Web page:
It was a simple metal fish that hung on a wall. Initially.  A rainbow trout, larger than life size and faithfully painted by a somewhat famous artist.  It was constructed in two halves, a seam running lengthwise but invisible behind the paint. It had hung for years in the home office of Henry Hyde.

When the home burned to the ground in 1791 the fish fell from the wall and broke in half. Workers cleaning up the site did not pay particular attention to either half and so it fell into workers hard working hands. Each half found its separate way to humble digs where breakfast consisted of porridge and week old bread and leaving before dawn for the days work. The fish halves lay in the separate  burrows of an attic or basement corner it’s paint absorbing the moisture and maw of an atmosphere eager to perform its dance of eternity on the scaly skin.

Only a diet poor child could relish the half of a metal fish found by chance in gramma’s basement but that is exactly what happened. Emma took a rag nearby,  dusted the fish and to her delight discovered the iridescence that remained. To her young heart it was a whole and beautiful fish. Her imagination filled in the missing top half to perfection. Gramma made it hers, a gift to cherish for life.

The top half of the fish sailed across the Atlantic in the footlocker of a young immigrant to the United States in the late 1800s. Customs officials questioned Anthony with a smile, wondering what was important enough about a half metal fish to take up so much valuable space in his single footlocker. Anthony shrugged and smiled back. It would grace his office bookshelf for years, imagination painting in the bottom half hidden by Tennessee walnut shelving.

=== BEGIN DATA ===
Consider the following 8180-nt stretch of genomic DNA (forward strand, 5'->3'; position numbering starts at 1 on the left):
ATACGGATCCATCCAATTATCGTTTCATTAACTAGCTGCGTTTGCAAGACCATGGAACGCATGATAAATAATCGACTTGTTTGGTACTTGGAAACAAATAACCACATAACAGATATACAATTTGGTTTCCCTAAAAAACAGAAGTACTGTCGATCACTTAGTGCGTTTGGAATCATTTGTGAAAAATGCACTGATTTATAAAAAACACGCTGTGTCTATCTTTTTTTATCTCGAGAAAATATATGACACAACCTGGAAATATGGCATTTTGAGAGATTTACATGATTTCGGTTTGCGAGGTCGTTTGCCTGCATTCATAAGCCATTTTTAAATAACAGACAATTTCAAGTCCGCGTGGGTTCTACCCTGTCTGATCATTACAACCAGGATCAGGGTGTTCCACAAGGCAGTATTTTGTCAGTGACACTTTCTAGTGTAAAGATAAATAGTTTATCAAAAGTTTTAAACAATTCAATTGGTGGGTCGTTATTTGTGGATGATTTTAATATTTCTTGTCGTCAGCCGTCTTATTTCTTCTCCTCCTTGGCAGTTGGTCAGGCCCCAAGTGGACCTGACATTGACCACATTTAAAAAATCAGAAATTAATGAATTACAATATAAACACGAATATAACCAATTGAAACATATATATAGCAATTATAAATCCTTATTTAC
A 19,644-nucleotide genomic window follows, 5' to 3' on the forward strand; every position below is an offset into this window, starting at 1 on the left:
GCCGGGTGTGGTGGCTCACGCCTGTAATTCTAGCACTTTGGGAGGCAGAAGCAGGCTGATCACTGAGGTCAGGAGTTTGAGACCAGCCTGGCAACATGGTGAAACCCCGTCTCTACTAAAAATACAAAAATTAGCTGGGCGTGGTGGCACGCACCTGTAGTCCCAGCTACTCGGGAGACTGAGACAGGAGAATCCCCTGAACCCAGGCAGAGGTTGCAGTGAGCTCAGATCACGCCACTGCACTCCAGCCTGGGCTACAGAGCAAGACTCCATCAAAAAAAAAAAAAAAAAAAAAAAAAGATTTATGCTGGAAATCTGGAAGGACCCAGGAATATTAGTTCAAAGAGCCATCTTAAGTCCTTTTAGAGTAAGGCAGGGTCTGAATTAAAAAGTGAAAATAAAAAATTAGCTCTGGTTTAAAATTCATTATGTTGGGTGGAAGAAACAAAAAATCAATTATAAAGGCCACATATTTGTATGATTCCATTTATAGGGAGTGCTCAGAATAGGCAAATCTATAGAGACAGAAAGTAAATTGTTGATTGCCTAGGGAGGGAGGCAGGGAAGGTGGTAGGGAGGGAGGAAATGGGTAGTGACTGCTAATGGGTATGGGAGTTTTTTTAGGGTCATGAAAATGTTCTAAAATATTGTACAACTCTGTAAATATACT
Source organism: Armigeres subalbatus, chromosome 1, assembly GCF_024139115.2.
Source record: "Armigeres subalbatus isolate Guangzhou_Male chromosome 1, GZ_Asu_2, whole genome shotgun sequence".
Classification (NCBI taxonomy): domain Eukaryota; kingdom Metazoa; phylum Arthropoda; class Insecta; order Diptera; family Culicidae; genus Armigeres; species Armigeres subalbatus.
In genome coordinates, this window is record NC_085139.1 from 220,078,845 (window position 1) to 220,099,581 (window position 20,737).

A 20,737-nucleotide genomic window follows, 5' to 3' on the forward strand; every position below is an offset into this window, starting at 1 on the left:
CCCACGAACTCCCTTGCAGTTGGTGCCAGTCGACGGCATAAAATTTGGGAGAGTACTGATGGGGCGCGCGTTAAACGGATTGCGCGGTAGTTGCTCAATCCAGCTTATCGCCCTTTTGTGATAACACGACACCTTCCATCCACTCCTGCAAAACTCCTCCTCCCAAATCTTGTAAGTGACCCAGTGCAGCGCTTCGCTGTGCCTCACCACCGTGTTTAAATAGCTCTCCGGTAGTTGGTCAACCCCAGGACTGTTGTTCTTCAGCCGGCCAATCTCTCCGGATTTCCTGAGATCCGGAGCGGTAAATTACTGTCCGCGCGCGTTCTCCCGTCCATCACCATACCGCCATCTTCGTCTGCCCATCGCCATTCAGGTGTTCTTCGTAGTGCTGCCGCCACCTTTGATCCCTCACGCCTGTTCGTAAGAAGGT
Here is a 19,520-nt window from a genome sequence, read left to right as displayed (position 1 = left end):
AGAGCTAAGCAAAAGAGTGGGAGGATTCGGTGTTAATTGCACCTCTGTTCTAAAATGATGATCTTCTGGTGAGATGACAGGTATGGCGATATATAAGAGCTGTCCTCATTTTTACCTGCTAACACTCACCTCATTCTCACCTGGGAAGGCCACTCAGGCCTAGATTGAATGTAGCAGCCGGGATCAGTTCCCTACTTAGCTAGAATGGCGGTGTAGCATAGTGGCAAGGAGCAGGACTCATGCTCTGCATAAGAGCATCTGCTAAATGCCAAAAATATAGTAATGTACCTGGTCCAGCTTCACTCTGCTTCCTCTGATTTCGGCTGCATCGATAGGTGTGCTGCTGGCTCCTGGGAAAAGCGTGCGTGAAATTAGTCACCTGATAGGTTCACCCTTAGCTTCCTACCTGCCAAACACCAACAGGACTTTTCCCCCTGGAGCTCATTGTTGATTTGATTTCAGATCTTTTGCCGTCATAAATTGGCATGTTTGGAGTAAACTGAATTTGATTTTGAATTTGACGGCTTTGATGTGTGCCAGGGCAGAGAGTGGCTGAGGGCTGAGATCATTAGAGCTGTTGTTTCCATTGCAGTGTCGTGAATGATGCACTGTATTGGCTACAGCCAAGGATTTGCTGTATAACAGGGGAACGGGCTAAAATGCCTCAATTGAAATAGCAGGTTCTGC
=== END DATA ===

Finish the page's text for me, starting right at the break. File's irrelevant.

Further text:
The fish halves immigrated nearly 100 years apart to America, Emma’s half now in the family of her great grand daughter, also named Emma.  They lived together in Groton, Connecticut  where nuclear submarines also home ported. A family, all the submariners, and one of Emma’s had been lost aboard a nuclear submarine many years before. Her family stayed in Groton and the bottom half of the fish decorated Emma’s bedroom window sill.

When the Twin Towers collapsed in 2001 the  upper half of the fish, once again after 200 plus years, found itself in the middle of disaster. It had survived before. It would again.  A fireman picked it out of the rubble and looked up to the sky, unsure for an instant why. He took the fish home and away from the misery enveloping him.

The fireman’s son raised goats. And fished. When he saw the fish his father had brought home from ground zero he had to have it.  His imagination saw a whole fish, complete in every detail. Peter, the simple goat herder as he often joked, placed the fish in the rear window of his pickup as he drove home, a forty mile drive. He enjoyed the view of his fish in his rear view mirror.

Stopping for groceries at his local Hyde’s supermarket,  he planned to buy some fresh vegetables to mix with Rice a Roni for dinner. A young bachelor rarely plans his next meal too far in advance.

The open parking space beside his pickup was occupied by a white Lexus. Emma’s parents. When Emma and Peter walked out of the supermarket moments apart they arrived at nearly the same instant to their time travel vehicles. Emma saw the fish in John’s rear window and with eyes inquisitive, spoke first.

The Rainbow. A simple fish.